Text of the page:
Airman becomes Belgian Hero, completes Tour of Death

  • Published
  • By Senior Airman Katherine Holt
  • 86th Airlift Wing Public Affairs
The sound of the finish line could be heard from a half a mile through the deafening throbbing of shin splints, swollen feet and tight ankles.

"When I heard the drums and people cheering at the finish line I knew that I made it," said Airman 1st Class Arturo Nunez, 86th Communications Squadron knowledge operator.

With only 100 yards left of the 62-mile hike, his body wanted to give out.

"Every step hurt, but I knew I couldn't give up," Nunez added. "A guy saw my knees start to buckle and put his arm around me and said 'let's go'."

Though barely putting one foot in front of the other, his body stricken with paralyzing pain and legs covered in poison ivy, Nunez made it across the finish line in 21 hours and seven minutes.

The Navasota, Texas, native got the idea to take on this feat from a local national in his office. Harald Jacubeit, 86th Communications Squadron records advisor, challenged Nunez to "Bornem", Belguim's annual Dodentocht-Kadee (tour of death).

"He looked like he was very fit," said Jacubeit, who has completed the hike three times before. "I have invited other Airmen and only two others accepted. He is the only Airman to finish the hike."

Accepting the challenge with only a month and half until the hike didn't leave Nunez with much time to prepare.

"I tried to get in anywhere from six to 10 miles a day," he said. "I started out walking on the treadmill at a four mile-per-hour pace for one hour. Then I mixed jogging in with the walking."

This training regiment led to the plan Nunez put together to complete the race in the required 24 hours. 

Carrying only a backpack with a first aid kit, change of socks, extra sneakers, a hooded sweater and an extra set of clothes, Nunez started the hike at 9 p.m. Aug. 12.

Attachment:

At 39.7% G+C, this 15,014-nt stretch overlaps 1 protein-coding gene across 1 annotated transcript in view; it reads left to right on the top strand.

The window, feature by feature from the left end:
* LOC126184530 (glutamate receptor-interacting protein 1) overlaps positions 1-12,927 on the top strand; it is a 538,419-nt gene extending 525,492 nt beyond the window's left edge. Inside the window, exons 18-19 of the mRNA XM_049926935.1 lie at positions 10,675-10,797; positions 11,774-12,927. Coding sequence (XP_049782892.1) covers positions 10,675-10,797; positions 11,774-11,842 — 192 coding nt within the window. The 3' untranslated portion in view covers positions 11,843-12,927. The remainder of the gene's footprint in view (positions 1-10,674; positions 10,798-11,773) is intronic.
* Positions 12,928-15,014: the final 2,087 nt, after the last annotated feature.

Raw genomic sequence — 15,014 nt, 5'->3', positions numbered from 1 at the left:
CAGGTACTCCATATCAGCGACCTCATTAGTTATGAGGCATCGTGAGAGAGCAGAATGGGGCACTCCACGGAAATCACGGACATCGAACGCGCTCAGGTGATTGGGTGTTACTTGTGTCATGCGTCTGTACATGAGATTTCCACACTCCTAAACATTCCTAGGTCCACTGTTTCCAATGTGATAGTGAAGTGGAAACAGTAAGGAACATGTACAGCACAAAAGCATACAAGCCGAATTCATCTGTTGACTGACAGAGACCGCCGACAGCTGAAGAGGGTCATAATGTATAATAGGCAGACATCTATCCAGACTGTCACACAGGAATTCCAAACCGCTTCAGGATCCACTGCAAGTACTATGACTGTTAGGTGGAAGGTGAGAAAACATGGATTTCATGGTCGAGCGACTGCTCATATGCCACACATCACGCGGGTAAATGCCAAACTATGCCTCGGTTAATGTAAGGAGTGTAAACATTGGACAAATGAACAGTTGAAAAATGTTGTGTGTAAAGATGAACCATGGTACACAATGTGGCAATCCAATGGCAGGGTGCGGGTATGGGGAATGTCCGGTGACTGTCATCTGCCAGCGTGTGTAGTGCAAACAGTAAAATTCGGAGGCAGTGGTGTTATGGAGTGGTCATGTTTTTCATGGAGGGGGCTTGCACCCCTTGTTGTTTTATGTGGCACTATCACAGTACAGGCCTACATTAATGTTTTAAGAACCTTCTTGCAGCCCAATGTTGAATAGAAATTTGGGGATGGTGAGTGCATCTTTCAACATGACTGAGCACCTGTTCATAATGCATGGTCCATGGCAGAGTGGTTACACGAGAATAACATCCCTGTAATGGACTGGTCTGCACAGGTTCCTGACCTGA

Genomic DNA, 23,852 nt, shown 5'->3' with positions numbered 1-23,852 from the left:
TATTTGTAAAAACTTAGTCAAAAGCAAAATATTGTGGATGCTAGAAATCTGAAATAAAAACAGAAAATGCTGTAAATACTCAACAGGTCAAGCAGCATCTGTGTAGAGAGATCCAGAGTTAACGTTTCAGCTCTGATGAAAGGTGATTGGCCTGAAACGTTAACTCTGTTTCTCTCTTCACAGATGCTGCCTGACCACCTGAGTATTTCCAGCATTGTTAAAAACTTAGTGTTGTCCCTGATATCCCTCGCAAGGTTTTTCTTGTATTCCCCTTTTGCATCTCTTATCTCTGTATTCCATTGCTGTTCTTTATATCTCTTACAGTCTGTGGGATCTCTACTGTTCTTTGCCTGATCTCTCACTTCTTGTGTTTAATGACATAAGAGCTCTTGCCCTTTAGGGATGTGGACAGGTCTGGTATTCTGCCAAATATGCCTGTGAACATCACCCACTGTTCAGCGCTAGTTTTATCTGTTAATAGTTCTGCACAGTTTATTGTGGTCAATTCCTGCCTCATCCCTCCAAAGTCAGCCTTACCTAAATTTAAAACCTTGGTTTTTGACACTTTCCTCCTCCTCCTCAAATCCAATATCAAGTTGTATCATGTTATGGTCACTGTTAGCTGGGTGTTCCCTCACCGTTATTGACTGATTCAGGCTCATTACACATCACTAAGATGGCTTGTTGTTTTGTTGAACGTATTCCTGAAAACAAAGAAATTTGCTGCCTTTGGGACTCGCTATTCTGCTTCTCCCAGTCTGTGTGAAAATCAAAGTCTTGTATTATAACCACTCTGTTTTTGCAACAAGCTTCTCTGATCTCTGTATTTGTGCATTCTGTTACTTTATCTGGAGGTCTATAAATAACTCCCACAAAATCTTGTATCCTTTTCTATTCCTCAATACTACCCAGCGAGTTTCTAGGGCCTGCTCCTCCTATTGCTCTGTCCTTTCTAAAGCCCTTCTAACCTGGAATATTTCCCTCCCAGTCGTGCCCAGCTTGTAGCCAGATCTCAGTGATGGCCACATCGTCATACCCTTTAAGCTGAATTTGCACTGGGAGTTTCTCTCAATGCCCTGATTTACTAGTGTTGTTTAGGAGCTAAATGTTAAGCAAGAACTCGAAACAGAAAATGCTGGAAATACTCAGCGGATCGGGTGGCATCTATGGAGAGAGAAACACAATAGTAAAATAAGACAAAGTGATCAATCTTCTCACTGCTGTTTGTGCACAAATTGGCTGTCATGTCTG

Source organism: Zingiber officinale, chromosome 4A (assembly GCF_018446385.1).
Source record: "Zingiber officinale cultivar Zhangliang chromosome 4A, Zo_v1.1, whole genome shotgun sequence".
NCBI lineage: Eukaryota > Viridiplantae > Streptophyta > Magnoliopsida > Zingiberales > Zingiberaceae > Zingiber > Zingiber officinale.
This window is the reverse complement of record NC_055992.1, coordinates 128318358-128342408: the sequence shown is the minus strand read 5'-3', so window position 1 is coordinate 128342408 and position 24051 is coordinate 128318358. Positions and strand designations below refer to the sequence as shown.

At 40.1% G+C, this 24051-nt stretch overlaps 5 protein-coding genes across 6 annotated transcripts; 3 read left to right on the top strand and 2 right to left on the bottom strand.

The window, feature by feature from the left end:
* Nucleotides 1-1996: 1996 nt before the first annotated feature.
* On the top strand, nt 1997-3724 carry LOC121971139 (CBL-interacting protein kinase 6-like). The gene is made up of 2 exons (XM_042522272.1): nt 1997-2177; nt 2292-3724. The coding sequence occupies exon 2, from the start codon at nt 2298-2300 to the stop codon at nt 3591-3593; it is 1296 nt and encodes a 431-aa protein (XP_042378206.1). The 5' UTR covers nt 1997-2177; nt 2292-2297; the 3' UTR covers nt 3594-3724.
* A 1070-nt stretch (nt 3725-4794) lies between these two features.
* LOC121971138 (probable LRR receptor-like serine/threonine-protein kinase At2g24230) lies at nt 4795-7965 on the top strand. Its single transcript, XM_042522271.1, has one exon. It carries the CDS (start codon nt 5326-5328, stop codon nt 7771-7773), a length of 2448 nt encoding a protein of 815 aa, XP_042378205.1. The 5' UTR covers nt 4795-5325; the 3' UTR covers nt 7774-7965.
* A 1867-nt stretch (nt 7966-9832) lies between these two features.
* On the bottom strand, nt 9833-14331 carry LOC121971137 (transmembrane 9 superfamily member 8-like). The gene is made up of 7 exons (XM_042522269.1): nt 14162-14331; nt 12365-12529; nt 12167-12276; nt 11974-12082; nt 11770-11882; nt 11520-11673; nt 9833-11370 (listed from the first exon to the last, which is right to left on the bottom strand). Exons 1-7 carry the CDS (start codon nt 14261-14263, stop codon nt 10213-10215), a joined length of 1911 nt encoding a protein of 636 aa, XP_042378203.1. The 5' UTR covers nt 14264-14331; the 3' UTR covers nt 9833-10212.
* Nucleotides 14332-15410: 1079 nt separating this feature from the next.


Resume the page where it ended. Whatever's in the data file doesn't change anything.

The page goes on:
"I jogged the first three miles just to get out of the gaggle of participants," said Nunez. "After I found my pace, I jogged for 15-20 minutes every hour to keep the blood flowing to my lower extremities."

Around 7 a.m. the following morning, Nunez was at the halfway mark.

"At the half way point you are offered a hot meal for breakfast and a place to rest," he said. "Mr. Jacubeit warned me that the halfway point is where most participants quit, so I set a limit for myself. I ate a quick snack for breakfast, changed my socks, reapplied my bandages and started going again."

Nunez said the half way point is challenging; mentally and physically.

"I kept telling myself that I had to continue, I have to accomplish this."

Hoping to finish the same time with his co-worker, Jacubeit, Nunez tried to start jogging again, but didn't keep it up for long. With 18 miles left to go, he would not jog for the remainder of the hike.

"Around the time that I had 30 kilometers left, the shin splints kicked in and my ankles began to tighten," he said. "I knew then that I was going to walk the rest."

In the end it didn't matter how he finished.

"There was such a sense of accomplishment after finishing the hike," said Nunez. "I had bragging rights now. I did something that not everyone else could do."

Jacubeit agreed that the feeling of accomplishment is like no other.

"Finishing gives you happiness like getting married and having children," he said.

He slept during the five hour ride back to his dorm room and had to call on a fellow Airman to carry him to his room.

"I could barely move my legs to get out of the car once we parked at the dorms. I knew there was no way I would be able to walk up the stairs."

He slept until 11 a.m. the next morning and said he didn't start moving until 8 p.m.

"I felt like I was learning how to walk again," he said. "My muscles and joints were tight and I was taking baby steps to get where I needed to go."

Nunez received a certificate of completion and plans to frame it along with the bracelet he wore during the hike.

Although he is physically fit, Nunez admitted that if he did it again he would start training much earlier and advises anyone who wants to participate in the future to train physically and mentally before they set out to accomplish this event.

"I would definitely advise future participants to start training with cardio and endurance months before the hike," he said. "Physical fitness is only half the battle with this hike though; they also need to be mentally ready for what they face. Only the crazy will survive."

According to Jacubeit the Belgians say anyone who completes this grueling task is considered a hero.

At 6 p.m., Aug. 13, Nunez became a Belgian hero when he completed the tour of death.